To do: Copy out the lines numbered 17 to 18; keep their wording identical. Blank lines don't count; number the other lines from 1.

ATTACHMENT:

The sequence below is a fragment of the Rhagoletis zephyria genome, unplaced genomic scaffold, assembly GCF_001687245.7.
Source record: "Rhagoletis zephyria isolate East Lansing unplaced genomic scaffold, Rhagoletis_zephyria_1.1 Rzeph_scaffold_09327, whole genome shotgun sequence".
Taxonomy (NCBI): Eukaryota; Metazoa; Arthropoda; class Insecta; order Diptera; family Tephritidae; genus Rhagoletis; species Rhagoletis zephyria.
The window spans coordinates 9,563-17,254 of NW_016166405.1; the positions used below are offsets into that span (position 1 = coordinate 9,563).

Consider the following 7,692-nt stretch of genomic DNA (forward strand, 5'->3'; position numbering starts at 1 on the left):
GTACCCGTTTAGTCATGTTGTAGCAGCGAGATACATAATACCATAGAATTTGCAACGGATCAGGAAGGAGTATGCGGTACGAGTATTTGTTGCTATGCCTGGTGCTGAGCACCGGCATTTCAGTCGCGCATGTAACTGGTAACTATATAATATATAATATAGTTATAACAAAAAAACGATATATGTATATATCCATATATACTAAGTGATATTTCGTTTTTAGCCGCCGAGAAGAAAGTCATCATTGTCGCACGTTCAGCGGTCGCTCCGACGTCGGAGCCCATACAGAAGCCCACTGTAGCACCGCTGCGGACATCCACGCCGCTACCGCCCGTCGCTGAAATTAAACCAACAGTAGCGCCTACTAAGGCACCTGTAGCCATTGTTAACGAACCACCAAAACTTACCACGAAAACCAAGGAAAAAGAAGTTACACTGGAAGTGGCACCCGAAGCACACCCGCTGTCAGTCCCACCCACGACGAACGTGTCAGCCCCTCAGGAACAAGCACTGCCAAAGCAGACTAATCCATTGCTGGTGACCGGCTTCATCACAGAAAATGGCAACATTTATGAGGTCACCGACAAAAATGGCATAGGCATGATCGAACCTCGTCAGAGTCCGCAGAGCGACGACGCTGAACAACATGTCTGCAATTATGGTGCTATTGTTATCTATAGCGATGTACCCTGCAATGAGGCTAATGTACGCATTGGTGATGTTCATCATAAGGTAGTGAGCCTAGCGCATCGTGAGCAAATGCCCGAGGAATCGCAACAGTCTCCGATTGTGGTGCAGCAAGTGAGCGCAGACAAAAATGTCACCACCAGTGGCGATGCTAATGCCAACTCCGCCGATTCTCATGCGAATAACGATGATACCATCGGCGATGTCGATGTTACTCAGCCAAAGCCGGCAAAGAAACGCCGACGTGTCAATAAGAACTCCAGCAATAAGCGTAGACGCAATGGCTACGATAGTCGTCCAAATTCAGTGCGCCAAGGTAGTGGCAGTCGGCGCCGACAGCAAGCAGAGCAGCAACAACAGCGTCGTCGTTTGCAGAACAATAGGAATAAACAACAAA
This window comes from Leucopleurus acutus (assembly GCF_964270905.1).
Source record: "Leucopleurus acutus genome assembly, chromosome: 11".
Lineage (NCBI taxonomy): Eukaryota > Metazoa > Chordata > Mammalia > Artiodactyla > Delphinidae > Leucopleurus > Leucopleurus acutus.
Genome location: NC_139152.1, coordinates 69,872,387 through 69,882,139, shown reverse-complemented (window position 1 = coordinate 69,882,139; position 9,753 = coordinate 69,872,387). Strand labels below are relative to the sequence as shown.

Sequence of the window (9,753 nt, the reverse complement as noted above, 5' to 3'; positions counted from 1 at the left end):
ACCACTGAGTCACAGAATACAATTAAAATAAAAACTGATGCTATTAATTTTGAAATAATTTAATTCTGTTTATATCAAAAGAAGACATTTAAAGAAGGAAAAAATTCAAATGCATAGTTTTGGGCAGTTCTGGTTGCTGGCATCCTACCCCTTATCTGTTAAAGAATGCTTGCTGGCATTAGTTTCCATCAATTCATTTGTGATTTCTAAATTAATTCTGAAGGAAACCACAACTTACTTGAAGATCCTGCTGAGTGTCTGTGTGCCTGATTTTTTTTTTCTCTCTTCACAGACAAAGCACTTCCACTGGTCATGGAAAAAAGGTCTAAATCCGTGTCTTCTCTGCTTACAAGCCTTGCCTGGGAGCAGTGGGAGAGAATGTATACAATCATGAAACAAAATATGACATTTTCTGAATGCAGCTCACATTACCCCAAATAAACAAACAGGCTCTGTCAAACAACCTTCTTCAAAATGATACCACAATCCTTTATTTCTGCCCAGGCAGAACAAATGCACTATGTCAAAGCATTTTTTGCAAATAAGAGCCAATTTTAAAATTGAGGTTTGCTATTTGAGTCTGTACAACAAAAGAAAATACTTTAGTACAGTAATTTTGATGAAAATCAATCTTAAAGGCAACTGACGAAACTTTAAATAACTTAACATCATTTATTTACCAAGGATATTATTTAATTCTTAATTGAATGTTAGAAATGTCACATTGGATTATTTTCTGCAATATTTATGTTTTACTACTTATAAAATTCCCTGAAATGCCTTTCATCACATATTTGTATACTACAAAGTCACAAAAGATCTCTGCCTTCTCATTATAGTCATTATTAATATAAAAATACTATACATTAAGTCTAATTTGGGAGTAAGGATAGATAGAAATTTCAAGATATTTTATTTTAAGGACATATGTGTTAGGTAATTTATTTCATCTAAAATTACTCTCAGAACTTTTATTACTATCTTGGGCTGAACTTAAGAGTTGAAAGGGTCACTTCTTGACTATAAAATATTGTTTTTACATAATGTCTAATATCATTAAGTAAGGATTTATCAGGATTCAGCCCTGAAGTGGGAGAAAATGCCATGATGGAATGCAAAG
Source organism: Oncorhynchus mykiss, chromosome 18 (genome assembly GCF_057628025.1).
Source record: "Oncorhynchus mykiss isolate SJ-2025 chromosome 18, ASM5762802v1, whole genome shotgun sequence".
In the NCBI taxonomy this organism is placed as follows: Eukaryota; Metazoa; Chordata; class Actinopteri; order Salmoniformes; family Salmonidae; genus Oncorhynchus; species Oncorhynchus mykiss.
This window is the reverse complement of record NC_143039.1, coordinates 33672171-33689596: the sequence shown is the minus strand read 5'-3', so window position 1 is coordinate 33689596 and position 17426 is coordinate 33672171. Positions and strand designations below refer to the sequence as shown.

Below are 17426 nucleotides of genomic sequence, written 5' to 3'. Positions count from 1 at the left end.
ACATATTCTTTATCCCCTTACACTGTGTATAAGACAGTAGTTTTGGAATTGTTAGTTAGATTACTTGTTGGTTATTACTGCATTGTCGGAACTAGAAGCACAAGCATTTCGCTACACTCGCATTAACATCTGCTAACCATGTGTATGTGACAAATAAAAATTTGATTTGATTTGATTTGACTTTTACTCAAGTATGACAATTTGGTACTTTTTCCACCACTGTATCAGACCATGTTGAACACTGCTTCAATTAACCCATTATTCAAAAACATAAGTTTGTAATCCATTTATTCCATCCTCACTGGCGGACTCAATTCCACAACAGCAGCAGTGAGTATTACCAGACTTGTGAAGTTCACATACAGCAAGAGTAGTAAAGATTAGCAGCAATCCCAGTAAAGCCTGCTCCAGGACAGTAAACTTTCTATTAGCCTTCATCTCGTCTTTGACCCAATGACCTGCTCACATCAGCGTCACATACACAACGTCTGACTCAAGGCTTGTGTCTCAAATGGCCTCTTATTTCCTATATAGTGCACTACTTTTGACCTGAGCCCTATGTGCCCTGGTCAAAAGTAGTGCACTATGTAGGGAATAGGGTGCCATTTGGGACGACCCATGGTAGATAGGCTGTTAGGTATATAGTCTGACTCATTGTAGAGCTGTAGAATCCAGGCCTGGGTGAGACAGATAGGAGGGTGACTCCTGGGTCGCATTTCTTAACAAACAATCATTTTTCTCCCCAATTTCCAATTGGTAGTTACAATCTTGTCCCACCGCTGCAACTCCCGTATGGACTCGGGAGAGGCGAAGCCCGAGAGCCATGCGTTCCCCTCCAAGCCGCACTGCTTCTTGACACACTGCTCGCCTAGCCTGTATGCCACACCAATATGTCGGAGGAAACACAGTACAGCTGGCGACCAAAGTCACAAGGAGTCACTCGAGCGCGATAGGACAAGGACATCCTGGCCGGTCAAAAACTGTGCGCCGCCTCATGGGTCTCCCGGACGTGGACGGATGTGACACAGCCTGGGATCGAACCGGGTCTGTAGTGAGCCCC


Below are 17426 nucleotides of genomic sequence, written 5' to 3'. Positions count from 1 at the left end.
ACATATTCTTTATCCCCTTACACTGTGTATAAGACAGTAGTTTTGGAATTGTTAGTTAGATTACTTGTTGGTTATTACTGCATTGTCGGAACTAGAAGCACAAGCATTTCGCTACACTCGCATTAACATCTGCTAACCATGTGTATGTGACAAATAAAAATTTGATTTGATTTGATTTGACTTTTACTCAAGTATGACAATTTGGTACTTTTTCCACCACTGTATCAGACCATGTTGAACACTGCTTCAATTAACCCATTATTCAAAAACATAAGTTTGTAATCCATTTATTCCATCCTCACTGGCGGACTCAATTCCACAACAGCAGCAGTGAGTATTACCAGACTTGTGAAGTTCACATACAGCAAGAGTAGTAAAGATTAGCAGCAATCCCAGTAAAGCCTGCTCCAGGACAGTAAACTTTCTATTAGCCTTCATCTCGTCTTTGACCCAATGACCTGCTCACATCAGCGTCACATACACAACGTCTGACTCAAGGCTTGTGTCTCAAATGGCCTCTTATTTCCTATATAGTGCACTACTTTTGACCTGAGCCCTATGTGCCCTGGTCAAAAGTAGTGCACTATGTAGGGAATAGGGTGCCATTTGGGACGACCCATGGTAGATAGGCTGTTAGGTATATAGTCTGACTCATTGTAGAGCTGTAGAATCCAGGCCTGGGTGAGACAGATAGGAGGGTGACTCCTGGGTCGCATTTCTTAACAAACAATCATTTTTCTCCCCAATTTCCAATTGGTAGTTACAATCTTGTCCCACCGCTGCAACTCCCGTATGGACTCGGGAGAGGCGAAGCCCGAGAGCCATGCGTTCCCCTCCAAGCCGCACTGCTTCTTGACACACTGCTCGCCTAGCCTGTATGCCACACCAATATGTCGGAGGAAACACAGTACAGCTGGCGACCAAAGTCACAAGGAGTCACTCGAGCGCGATAGGACAAGGACATCCTGGCCGGTCAAAAACTGTGCGCCGCCTCATGGGTCTCCCGGACGTGGACGGATGTGACACAGCCTGGGATCGAACCGGGTCTGTAGTGAGCCCC